A cheap rechargeable battery that harnesses energy by using the electrochemistry of organic molecules rather than metals is being touted by Harvard researchers as a breakthrough for renewable energy.
The Harvard team reports that the battery, which they say can be applied on a power-grid scale, uses naturally abundant and small organic compounds called quinones rather than electrocatalysts from costly precious metals such as platinum.
Quinones would be inexpensive to obtain and can be found in green plants or synthesized from crude oil. The battery designed by Harvard scientists and engineers used a quinone molecule that’s almost identical to one that’s found in rhubarb.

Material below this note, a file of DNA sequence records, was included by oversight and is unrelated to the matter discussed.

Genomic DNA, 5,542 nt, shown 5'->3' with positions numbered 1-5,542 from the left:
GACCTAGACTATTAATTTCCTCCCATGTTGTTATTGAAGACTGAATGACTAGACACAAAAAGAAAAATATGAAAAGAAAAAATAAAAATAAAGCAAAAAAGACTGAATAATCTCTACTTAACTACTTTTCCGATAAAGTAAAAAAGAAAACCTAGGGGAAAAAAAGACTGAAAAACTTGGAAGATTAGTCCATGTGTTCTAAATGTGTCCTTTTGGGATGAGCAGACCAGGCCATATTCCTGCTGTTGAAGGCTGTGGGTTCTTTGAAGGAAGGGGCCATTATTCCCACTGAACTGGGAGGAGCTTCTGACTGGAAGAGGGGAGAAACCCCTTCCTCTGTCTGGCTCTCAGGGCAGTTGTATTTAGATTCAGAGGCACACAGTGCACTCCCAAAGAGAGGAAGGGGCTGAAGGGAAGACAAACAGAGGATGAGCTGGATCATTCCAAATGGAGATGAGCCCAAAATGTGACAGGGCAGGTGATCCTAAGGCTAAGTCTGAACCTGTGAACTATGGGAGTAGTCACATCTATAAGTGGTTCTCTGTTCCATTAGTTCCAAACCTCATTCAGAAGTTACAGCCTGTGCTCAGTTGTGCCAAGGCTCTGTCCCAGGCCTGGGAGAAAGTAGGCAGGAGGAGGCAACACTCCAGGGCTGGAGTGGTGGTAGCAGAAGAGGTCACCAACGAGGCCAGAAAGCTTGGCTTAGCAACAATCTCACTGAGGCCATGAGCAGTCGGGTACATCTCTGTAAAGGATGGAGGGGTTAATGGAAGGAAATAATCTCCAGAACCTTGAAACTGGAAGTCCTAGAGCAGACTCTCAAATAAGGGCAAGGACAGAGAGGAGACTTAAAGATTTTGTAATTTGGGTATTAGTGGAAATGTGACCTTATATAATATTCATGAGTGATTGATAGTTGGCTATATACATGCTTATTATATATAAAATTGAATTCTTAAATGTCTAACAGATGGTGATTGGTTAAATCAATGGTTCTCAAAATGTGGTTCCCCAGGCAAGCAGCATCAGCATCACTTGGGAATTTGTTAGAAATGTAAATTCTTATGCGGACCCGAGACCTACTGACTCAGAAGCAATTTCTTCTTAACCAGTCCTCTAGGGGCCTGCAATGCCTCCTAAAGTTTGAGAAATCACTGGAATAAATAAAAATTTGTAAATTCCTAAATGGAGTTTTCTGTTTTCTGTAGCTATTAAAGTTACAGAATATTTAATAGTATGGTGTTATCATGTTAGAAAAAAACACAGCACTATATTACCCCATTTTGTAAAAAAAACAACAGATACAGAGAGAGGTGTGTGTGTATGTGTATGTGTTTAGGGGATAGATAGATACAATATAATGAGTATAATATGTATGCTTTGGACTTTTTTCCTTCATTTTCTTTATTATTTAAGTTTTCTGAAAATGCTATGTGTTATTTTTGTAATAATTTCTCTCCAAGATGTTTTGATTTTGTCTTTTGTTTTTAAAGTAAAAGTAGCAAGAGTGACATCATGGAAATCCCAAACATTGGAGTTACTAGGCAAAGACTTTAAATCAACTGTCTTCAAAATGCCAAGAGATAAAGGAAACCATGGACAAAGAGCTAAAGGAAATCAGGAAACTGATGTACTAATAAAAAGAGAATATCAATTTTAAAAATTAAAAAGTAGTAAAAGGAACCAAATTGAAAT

The technology is outlined in the Jan. 9 edition of the journal Nature.
Unlike solid-electrode batteries, flow batteries are recharged by two chemical components dissolved in fluids that are kept in separate tanks.
The quinones in the Harvard team’s battery are dissolved in water, which also prevents them from catching fire. These hydroquinones would perform a similar function to metal electrocatalysts such as platinum, because the molecules can store electrical energy efficiently.